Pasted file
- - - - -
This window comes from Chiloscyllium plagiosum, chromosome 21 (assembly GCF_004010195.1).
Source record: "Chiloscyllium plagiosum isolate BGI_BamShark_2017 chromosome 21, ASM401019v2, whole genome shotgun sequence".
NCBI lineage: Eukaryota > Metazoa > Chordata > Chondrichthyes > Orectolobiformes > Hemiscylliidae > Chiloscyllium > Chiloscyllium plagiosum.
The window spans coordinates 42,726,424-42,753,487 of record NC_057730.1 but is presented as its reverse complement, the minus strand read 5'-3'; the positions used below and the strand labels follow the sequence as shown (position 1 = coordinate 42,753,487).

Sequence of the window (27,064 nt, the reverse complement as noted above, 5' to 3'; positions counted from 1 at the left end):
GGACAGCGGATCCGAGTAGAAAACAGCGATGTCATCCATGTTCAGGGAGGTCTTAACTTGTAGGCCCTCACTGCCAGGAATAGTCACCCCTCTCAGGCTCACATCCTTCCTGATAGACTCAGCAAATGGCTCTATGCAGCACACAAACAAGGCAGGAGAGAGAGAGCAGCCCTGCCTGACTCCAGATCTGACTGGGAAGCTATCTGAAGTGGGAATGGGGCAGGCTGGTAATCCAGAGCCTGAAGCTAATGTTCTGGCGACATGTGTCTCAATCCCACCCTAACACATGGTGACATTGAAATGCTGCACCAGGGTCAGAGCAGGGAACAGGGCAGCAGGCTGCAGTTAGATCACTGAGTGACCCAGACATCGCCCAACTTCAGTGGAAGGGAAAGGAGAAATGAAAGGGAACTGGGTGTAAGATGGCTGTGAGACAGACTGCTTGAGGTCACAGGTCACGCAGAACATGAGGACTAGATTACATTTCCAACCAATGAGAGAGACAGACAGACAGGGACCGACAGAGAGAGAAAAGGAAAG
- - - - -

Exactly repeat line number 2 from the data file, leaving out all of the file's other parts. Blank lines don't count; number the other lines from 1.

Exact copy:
Source record: "Chiloscyllium plagiosum isolate BGI_BamShark_2017 chromosome 21, ASM401019v2, whole genome shotgun sequence".